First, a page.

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Volume 21, Number 9—September 2015

Randomness of Dengue Outbreaks on the Equator

Yirong Chen, Alex R. CookComments to Author , and Alisa X.L. Lim
Author affiliations: National University of Singapore, Singapore (Y. Chen, A.R. Cook, A.X.L. Lim); National University Health System, Singapore (Y. Chen, A.R. Cook); Yale–NUS College, Singapore (A.R. Cook)

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A simple mathematical model without seasonality indicated that the apparently chaotic dengue epidemics in Singapore have characteristics similar to epidemics resulting from chance. Randomness as a sufficient condition for patterns of dengue epidemics in equatorial regions calls into question existing explanations for dengue outbreaks there.

Dengue, a vectorborne infectious disease, has complex epidemiologic dynamics (1). The recent expansion of the range of dengue makes this disease a considerable public health concern worldwide (2). In the city-state of Singapore, the number of dengue cases has increased dramatically since the 1990s, and all 4 serotypes of the dengue virus are endemic (3). Cyclical outbreaks of dengue of increasing magnitude have been observed with a cycle of 5–6 years (4), but this pattern appeared to cease in 2005, and no obvious cycle has occurred since then. Although other tropical and subtropical countries in Southeast Asia have distinct seasonality (5) so that dengue epidemics occur at distinct and predictable times of the year (6), Singapore’s proximity to the equator gives it an aseasonal climate, and the timing of dengue epidemics is irregular (7,8).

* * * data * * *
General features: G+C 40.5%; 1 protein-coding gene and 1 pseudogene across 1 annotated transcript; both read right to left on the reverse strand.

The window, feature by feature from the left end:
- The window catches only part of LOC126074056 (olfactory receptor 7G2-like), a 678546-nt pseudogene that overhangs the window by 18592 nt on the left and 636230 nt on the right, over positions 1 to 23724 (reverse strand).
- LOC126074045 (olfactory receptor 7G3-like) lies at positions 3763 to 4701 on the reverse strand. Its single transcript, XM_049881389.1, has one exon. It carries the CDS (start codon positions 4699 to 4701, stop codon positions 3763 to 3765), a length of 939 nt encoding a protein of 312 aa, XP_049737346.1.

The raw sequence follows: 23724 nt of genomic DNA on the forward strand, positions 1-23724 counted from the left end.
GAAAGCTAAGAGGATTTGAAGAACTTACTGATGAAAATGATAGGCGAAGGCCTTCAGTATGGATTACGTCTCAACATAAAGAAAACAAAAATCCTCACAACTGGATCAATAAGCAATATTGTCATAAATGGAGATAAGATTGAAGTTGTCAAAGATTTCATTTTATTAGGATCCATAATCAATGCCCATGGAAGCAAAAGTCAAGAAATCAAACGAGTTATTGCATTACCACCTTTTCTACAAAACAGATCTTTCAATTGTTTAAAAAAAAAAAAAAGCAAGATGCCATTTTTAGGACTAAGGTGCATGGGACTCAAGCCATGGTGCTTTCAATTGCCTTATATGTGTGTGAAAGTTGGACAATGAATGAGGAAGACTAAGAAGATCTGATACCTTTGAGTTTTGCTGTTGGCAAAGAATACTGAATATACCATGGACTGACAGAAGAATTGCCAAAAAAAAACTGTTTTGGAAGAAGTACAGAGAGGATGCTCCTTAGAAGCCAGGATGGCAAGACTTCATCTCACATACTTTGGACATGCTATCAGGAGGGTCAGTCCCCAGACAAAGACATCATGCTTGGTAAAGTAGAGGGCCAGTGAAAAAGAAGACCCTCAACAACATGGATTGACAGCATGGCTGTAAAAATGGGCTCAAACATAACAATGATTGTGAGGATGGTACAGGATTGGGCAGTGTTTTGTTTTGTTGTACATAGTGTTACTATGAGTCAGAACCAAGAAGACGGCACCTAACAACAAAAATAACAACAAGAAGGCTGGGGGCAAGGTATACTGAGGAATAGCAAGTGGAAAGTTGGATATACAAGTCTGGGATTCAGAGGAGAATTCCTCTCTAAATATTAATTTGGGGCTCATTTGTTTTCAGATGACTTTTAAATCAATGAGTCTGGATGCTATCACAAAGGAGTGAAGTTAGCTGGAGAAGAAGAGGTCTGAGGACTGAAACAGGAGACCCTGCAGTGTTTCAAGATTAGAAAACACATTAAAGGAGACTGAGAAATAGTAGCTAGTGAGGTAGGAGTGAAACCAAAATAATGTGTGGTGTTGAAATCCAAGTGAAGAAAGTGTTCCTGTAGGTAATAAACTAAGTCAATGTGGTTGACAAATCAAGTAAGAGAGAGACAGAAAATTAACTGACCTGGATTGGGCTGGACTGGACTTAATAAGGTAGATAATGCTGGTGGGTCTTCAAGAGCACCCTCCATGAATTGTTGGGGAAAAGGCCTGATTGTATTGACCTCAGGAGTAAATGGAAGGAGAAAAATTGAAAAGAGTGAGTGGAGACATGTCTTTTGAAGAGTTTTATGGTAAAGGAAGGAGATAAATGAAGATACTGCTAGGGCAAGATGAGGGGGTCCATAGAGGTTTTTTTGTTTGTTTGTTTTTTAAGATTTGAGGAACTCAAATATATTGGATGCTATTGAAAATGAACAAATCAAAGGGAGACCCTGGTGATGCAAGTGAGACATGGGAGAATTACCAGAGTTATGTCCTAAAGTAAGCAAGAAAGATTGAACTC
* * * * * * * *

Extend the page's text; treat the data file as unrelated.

Many factors have been postulated to contribute to dengue’s spread in Singapore, such as a consistently warm and humid climate that favors year-round vector proliferation, high urbanization, and a tendency for vectors to live in human residences (9). The extent to which these factors affect dengue epidemics in aseasonal Singapore, if they do at all, is unclear. Competing explanations for the timing of large dengue outbreaks in Singapore can be found in the literature. One study attributes dengue epidemics to conducive temperatures and precipitation variations (10); another attributes them to variable maximum and minimum temperatures (11). Rainfall and temperature have been shown to be related to dengue outbreaks in Brazil, another equatorial country (12).

The tendency to see patterns where none exists has been well recognized. When 2 events happen contemporarily and a plausible story connects the events, the tendency to assume that 1 causes the other is strong (13). Cancer cases cluster around mobile phone masts (base stations), not because the radiation from a mast is carcinogenic at typical exposures but because numerous masts exist and occasionally cancer cases cluster together, similarly to spilled grains of rice (14). A study in the heuristics and biases program discusses a famous example from sports (15), which are notorious for stories being concocted around essentially chance outcomes. Basketball fans, coaches, and pundits often believe that players have “hot hand” streaks when they have a run of good form, making many shots in succession and playing above their usual level during a match. The study systematically deconstructed this belief by a series of statistical tests that showed that the patterns of actual hits and misses was consistent with mere chance—analogous to sequences of coin tosses rather than an illusory hot hand (15).